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Duke's success delights Bunch

The philosophical realist in Curtiss Bunch knows that in years past, Duke University's academic reputation has far exceeded that of its football program.

The football player in Curtiss Bunch knows a 7-0 start has a way of changing perceptions, but that even with seven games of perfection the Blue Devils are still far more revered in intellectual circles than in football polls.

Duke, ranked No. 16 nationally, is a 23-point underdog for Saturday's showdown in Tallahassee with No. 9 Florida State _ not at all to Bunch's surprise.

"I expect that, because of where we come from," Bunch, a Central High graduate, said Thursday by telephone from Durham, N.C. "It's actually worked to our advantage.

"All teams seem to take us lightly, expecting us to be the same ol' Duke, but we knew we were going to be different. Once we play a team, they know we're a good team, but it's the teams we haven't played yet that don't respect us. It will probably be like this for two or three years, until we get the respect we deserve."

With a gaudy grade-point average and respectable SAT college-entrance exam score, the standout defensive lineman signed with Duke so that he could study at one of the nation's most prestigious universities and play Atlantic Coast Conference football.

Redshirted as a freshman two seasons ago, Bunch played as a reserve on a team that went 3-8 last season. During his travels back to Brooksville, he endured friendly-but-painful kidding from friends and former teammates.

"This makes it all the more better," he said of Duke's current success, "because I was getting tired of coming home in the summer, hearing "What's your guys' record?' and saying, "Well, we've won a couple.' Now, we're taking this to heart and enjoying it while we can."

The turnaround at Duke, Bunch said, began with the hiring of first-year coach Fred Goldsmith.

"Since the spring, when we got the coaching change, we got a new attitude," said Bunch, who is studying sociology and business. "As a team, we felt like we had a chance to do things, and we've just carried that all through to the fall."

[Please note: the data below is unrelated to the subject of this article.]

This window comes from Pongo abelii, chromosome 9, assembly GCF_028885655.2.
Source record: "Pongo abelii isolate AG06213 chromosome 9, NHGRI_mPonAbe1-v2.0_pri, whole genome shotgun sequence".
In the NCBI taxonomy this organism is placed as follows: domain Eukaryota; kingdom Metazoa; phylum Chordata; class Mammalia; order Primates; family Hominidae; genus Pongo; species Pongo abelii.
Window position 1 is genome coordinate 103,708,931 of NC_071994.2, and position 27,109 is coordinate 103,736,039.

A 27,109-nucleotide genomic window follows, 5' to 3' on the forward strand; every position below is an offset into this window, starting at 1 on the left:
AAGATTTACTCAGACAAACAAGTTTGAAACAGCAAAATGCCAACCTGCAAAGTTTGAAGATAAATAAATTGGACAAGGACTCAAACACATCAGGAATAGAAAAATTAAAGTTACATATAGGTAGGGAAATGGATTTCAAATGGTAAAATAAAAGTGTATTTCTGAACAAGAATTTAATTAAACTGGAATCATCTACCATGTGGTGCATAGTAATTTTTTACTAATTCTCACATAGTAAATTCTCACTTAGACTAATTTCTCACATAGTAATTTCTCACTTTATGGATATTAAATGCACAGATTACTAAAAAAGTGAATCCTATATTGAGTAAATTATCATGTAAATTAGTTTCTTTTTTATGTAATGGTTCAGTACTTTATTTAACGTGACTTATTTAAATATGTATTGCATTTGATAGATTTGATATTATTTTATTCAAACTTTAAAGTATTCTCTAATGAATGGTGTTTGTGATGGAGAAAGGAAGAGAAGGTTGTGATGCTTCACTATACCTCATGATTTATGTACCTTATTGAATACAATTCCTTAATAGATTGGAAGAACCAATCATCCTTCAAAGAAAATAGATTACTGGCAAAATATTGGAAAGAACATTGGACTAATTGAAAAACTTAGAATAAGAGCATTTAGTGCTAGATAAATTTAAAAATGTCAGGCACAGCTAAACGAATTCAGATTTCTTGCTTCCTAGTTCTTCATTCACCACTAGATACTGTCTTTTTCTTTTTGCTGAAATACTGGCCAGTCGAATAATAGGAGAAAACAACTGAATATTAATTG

Bunch started the season as a backup to his roommate, junior Bernard Holsey. They've split time throughout the season, with Bunch earning work as a starter the past four games, against Georgia Tech, Navy, Clemson and Wake Forest. He has recorded 12 total tackles, including three solo stops.

"It's a friendly competition," he said. "We're best of friends, and we don't take it personal when one of us starts and the other doesn't. Instead, we just both work hard in practice and push each other."

Last Saturday, on the second play of a game against Wake Forest, Bunch fell on a fumble in the end zone to score Duke's first touchdown in a 51-26 victory.

"I just happened to be the one who saw and jumped on it," said Bunch, who fielded calls from relatives and others at home who saw the play on an ESPN college football highlights show. "It was my first collegiate touchdown, so I wasn't going to let anyone else get to it first."

This Saturday in Tallahassee, Bunch will have relatives including his mother watching in person. He hopes to help show all that Duke is for real.

"They are the defending national champs, and they deserve that respect," Bunch said of the line making the Seminoles heavy favorites. "If I was a writer, I would probably put the same thing. We are the underdogs, so we just have to go out and play as hard as we can.

"It's real important to me that we come home and make a good showing for ourselves. We've been working hard all this week, so we're pretty confident we can come down and play like we have a chance to win. The last couple of years I wouldn't have had that feeling, but this year I really believe we can."

Win or lose, Bunch the realist is happy to be on a team that thinks it at least has a chance.

"I'm having a great time here," he said, "and now that football is picking up it's even better.

"To be honest, I didn't expect us to be 7-0. I expected us to be 5-2, maybe, but I never could have expected this. I can't lie and say I did."